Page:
At the same time, Beijing may no longer enjoy what British Chancellor George Osborne described as a “golden relationship” with London. The pro-China orientation of Osborne and Cameron has already been criticised by Washington particularly after Britain became the first major Western power to sign up to China’s Asia Infrastructure Investment Bank (AIIB) in March 2015. The US as part of its “pivot to Asia,” which aims at undermining Beijing diplomatically, economically and militarily, was sharply opposed to the British decision.

The Conservative Party is not just divided over Britain’s policy towards Europe, but also to China. Significantly this week, an inner-party report has hit out at what it regards as the government’s failure to take a tough stand against China’s human rights record. The report suggests concern in sections of the Conservative Party that Britain’s longstanding relations with the US have been compromised by growing ties with China. Cant about “human rights” is Washington’s stock-in-trade as it pursues its predatory interests.

China’s AIIB initiative is part of far broader “One Belt, One Road” plans for massive infrastructure investment in high speed rail, road, Internet links and port facilities aimed at more closely integrating the Eurasian landmass. As well as boosting economic growth, Beijing regards the policy as a means of establishing closer ties with Europe and marginalising Washington. The Brexit vote, and the fracturing of the EU, compounds China’s already major difficulties in securing agreement for its proposals.

An editorial in China’s state-owned Global Times last weekend lamented the British vote declaring that it had “opened a Pandora’s box in Europe, pushing the continent into chaos” and reflected “the general decline of Europe.” It suggested that the changes would “benefit the US, which will lose a strong rival in terms of the dominance of its currency. Politically it will be easier for the US to influence Europe.”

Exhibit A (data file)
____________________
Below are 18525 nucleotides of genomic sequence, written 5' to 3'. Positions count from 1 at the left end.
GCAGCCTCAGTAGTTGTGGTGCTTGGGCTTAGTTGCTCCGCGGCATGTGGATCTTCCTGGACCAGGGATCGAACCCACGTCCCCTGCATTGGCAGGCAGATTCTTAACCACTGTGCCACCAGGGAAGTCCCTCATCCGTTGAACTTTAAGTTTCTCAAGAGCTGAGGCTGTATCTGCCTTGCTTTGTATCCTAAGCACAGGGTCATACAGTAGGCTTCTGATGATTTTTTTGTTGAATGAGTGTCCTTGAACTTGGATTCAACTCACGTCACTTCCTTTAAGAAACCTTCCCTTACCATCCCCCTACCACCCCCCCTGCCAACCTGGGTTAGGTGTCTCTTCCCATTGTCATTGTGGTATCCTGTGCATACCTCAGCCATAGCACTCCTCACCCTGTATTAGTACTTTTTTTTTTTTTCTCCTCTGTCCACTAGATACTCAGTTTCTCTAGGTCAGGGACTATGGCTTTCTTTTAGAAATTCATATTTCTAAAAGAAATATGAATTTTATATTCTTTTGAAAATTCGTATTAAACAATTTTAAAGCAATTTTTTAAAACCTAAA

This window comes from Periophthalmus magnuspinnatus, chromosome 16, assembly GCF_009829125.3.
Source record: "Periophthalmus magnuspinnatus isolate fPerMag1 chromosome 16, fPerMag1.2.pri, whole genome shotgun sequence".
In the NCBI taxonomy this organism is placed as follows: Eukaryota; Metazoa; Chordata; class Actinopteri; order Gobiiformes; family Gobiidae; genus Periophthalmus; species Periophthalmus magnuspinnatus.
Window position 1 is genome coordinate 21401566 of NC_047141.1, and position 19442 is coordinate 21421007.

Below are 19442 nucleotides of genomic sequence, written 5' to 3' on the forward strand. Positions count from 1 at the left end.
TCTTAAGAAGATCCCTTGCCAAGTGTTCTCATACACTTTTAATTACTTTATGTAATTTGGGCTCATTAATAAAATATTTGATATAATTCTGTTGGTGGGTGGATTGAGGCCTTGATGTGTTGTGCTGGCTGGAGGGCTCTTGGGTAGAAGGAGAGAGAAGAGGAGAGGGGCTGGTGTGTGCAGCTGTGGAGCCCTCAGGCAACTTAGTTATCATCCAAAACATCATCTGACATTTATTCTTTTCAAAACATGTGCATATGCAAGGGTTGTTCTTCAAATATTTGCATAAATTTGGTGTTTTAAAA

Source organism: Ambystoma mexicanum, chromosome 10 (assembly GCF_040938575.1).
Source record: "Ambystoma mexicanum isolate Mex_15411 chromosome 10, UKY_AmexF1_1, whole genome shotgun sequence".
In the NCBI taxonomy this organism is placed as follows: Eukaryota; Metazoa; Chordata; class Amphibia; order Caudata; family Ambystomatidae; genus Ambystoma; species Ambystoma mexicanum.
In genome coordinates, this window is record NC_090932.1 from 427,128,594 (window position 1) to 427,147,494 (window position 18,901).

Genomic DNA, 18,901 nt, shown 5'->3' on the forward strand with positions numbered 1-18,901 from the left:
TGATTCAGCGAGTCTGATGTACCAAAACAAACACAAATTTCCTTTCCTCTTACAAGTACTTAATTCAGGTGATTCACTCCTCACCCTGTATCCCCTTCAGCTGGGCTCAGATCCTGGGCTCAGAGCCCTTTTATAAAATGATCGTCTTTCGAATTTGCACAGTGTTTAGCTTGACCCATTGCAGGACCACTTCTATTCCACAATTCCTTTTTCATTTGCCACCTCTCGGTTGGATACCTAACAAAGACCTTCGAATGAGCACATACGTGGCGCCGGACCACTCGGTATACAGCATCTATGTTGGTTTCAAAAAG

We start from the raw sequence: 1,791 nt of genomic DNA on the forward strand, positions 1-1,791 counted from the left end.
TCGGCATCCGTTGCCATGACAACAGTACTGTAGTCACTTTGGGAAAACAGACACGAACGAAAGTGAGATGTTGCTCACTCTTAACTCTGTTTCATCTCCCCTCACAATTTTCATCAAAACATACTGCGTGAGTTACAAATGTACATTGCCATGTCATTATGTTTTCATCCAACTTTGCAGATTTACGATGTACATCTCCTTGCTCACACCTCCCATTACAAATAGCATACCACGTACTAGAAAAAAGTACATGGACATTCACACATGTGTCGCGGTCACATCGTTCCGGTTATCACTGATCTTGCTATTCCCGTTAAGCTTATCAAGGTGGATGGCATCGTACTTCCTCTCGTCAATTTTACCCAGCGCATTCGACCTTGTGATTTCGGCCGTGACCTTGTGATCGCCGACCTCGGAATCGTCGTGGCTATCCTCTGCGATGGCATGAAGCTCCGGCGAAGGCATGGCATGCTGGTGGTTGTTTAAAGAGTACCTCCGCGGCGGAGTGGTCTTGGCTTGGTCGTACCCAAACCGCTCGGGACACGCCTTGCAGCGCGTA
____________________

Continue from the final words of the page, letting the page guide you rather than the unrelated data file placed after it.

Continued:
In Washington, however, various analysts are already declaring that the real winner from the Brexit vote will be China. A comment from the Washington-based think tank, the Brookings Institution this week was headlined “Brexit aftermath: The West’s decline and China’s rise.” After considering the economic implications, commentator David Dollar declared:

“Finally, from a larger geostrategic perspective, it would seem that China is the big winner from Brexit. Europe is likely to be a less influential player on the world stage and will be absorbed with internal issues of negotiating the British exit, controlling immigration, and keeping the periphery inside the eurozone. The United States is also likely to be distracted by these European challenges. This gives China more scope to pursue its reclamation activities in the South China Sea and to play divide and conquer with European states on various issues.”

The remarks indicate concerns in Washington that Beijing will gain an advantage from the Brexit vote. The United States has no intention of ceding influence to China or any other power. It is already engaged in a comprehensive military build-up in Asia against China, and also in Europe against Russia, in preparation for war. In the coming weeks and months, Washington’s will undoubtedly ramp up this dangerous confrontation on both fronts.